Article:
His first real “break” in racing flashed in front of him in 2011, when he was without a NASCAR Whelen Modified Tour ride and the career path in front of him wasn’t clear about where it was headed next.

“Every driver needs a break, and my first real break was from Eric Sanderson,” Preece said. “It was a very unexpected ride because all of a sudden there was turn of events for that team. I was hired for the last race (of 2011), and it turned into driving for them full-time in 2012, and then I came back and won the championship in 2013.”

In his Whelen Modified Tour championship campaign, Preece won four races and put together a sixth-place average finish driving the No. 16 East West Marine/Diversified Metals Chevrolet. At the time it was the pinnacle of his career.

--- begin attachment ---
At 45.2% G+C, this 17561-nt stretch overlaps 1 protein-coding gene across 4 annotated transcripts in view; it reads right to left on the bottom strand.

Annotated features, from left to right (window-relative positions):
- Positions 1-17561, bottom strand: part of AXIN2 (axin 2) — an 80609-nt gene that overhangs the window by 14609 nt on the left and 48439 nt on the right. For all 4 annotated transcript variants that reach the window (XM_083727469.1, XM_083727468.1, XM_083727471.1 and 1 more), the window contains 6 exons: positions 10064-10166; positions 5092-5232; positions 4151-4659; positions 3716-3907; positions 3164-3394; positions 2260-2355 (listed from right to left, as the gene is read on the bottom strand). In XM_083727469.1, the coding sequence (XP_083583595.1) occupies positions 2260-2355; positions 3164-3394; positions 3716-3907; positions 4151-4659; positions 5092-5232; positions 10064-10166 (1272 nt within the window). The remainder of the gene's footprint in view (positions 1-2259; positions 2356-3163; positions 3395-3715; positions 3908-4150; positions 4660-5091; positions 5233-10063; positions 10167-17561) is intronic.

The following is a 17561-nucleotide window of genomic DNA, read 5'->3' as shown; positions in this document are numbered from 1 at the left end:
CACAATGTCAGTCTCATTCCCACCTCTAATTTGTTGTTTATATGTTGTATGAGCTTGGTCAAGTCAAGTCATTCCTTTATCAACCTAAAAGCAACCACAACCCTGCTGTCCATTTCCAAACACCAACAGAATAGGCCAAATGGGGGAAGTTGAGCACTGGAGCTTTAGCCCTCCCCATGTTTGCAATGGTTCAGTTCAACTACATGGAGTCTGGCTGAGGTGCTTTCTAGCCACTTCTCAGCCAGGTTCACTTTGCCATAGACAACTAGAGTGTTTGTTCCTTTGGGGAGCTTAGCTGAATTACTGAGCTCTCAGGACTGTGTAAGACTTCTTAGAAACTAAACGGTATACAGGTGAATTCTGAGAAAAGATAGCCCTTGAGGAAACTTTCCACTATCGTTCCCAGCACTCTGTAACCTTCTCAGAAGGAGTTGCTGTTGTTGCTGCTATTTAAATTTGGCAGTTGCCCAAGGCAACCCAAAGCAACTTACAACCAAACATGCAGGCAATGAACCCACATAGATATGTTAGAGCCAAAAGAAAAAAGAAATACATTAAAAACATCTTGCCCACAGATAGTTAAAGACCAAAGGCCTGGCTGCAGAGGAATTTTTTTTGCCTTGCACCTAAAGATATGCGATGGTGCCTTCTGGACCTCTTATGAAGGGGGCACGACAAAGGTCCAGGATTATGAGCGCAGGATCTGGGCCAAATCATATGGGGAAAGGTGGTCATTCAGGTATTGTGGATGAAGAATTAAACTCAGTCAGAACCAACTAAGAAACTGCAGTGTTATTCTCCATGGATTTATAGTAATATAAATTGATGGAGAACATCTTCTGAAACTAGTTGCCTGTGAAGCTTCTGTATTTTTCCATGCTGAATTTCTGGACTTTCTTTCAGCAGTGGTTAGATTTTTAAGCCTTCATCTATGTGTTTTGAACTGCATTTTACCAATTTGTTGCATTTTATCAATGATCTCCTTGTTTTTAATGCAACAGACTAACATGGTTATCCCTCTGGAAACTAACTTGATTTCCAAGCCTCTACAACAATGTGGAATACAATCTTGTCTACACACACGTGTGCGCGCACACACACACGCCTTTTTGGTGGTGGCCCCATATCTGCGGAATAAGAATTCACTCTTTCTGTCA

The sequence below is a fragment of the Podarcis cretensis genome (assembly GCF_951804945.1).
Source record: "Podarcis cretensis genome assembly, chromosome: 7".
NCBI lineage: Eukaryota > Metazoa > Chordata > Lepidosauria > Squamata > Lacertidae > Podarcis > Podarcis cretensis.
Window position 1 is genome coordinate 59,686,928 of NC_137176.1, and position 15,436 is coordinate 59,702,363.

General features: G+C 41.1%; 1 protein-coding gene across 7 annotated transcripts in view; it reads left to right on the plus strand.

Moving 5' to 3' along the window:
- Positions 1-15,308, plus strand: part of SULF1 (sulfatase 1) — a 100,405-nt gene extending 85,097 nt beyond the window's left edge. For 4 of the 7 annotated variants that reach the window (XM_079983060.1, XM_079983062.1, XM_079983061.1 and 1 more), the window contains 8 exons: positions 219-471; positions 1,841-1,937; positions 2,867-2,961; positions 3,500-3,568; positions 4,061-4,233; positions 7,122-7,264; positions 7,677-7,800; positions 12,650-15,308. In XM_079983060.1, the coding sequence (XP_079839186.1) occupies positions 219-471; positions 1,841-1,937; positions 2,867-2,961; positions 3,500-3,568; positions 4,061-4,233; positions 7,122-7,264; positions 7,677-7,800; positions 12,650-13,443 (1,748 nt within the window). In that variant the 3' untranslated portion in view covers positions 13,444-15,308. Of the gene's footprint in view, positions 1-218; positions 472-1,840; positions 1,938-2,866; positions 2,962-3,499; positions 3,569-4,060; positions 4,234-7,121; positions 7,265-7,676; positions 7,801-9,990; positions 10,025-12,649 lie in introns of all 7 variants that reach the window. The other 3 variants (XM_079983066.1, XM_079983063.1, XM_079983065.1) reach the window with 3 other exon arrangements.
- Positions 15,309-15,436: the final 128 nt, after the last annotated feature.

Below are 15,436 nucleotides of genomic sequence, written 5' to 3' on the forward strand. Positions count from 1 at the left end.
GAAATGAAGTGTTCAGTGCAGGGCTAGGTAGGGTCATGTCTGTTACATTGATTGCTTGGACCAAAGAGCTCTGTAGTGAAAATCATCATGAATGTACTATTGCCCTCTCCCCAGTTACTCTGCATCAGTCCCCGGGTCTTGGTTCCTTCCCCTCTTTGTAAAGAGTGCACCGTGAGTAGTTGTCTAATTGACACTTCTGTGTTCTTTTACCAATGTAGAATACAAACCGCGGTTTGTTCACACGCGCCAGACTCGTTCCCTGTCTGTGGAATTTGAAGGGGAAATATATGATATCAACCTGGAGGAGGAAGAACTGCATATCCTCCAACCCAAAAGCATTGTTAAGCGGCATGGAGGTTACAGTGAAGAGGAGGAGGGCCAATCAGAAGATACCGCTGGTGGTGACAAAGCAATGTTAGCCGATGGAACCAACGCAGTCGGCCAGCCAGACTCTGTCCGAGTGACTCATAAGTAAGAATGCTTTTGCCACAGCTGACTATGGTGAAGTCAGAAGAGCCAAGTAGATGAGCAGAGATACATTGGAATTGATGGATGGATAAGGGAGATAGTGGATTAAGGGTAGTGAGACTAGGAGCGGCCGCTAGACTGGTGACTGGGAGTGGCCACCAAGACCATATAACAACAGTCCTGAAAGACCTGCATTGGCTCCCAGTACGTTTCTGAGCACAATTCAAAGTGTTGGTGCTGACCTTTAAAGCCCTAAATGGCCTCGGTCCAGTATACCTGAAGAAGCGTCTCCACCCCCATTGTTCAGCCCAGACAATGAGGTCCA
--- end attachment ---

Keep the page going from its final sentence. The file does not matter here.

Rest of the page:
“It was a sense of accomplishment because it’s not just one race — it’s every race throughout the season that you capitalized on. Essentially you were better than every other team there. It was nice to finally do it.”
Then, Preece moved to the next rung on the ladder with help from winning crew chief Tommy Baldwin, who aided Preece in making his first Xfinity Series start in 2013 at New Hampshire.

“Tommy was huge, without him and East West Marine and various other people when it was first getting started, the chances of me doing what I have done would have been really slim,” the Connecticut native said. “Tommy really introduced me into it, the business side, and all of us in the Northeast, we race hard and hope we will get that phone call. Essentially, Tommy was that phone call for me.”

Ever since that day at New Hampshire, Preece eyed the chance to get a ride on one of the highest levels of the sport for more than just one chance to show his talent. In 2016, he accomplished the goal — sitting behind the wheel for Johnny Davis Motorsports.